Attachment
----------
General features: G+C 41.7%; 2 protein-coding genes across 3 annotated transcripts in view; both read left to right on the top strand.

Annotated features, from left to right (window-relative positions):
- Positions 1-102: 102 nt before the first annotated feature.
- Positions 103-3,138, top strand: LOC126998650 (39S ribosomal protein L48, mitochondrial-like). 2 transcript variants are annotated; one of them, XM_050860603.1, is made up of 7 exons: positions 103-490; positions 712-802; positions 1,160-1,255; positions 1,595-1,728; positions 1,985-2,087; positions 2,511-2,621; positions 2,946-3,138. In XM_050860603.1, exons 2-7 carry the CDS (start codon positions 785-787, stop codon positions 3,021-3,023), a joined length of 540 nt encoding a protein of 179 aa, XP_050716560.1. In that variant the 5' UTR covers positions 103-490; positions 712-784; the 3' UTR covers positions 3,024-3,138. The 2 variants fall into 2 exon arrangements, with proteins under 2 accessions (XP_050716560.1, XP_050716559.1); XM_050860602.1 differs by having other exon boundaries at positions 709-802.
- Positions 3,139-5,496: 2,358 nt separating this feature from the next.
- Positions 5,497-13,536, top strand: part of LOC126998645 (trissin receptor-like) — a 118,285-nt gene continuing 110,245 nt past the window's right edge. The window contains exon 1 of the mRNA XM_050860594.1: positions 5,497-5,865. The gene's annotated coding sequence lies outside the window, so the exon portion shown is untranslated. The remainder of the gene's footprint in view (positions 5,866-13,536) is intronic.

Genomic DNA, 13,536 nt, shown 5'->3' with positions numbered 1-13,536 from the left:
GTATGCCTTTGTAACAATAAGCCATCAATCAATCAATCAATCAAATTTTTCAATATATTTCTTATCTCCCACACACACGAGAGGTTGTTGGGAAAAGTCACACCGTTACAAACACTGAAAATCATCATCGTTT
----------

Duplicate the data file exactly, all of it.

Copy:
General features: G+C 41.7%; 2 protein-coding genes across 3 annotated transcripts in view; both read left to right on the top strand.

Annotated features, from left to right (window-relative positions):
- Positions 1-102: 102 nt before the first annotated feature.
- Positions 103-3,138, top strand: LOC126998650 (39S ribosomal protein L48, mitochondrial-like). 2 transcript variants are annotated; one of them, XM_050860603.1, is made up of 7 exons: positions 103-490; positions 712-802; positions 1,160-1,255; positions 1,595-1,728; positions 1,985-2,087; positions 2,511-2,621; positions 2,946-3,138. In XM_050860603.1, exons 2-7 carry the CDS (start codon positions 785-787, stop codon positions 3,021-3,023), a joined length of 540 nt encoding a protein of 179 aa, XP_050716560.1. In that variant the 5' UTR covers positions 103-490; positions 712-784; the 3' UTR covers positions 3,024-3,138. The 2 variants fall into 2 exon arrangements, with proteins under 2 accessions (XP_050716560.1, XP_050716559.1); XM_050860602.1 differs by having other exon boundaries at positions 709-802.
- Positions 3,139-5,496: 2,358 nt separating this feature from the next.
- Positions 5,497-13,536, top strand: part of LOC126998645 (trissin receptor-like) — a 118,285-nt gene continuing 110,245 nt past the window's right edge. The window contains exon 1 of the mRNA XM_050860594.1: positions 5,497-5,865. The gene's annotated coding sequence lies outside the window, so the exon portion shown is untranslated. The remainder of the gene's footprint in view (positions 5,866-13,536) is intronic.

Genomic DNA, 13,536 nt, shown 5'->3' with positions numbered 1-13,536 from the left:
GTATGCCTTTGTAACAATAAGCCATCAATCAATCAATCAATCAAATTTTTCAATATATTTCTTATCTCCCACACACACGAGAGGTTGTTGGGAAAAGTCACACCGTTACAAACACTGAAAATCATCATCGTTT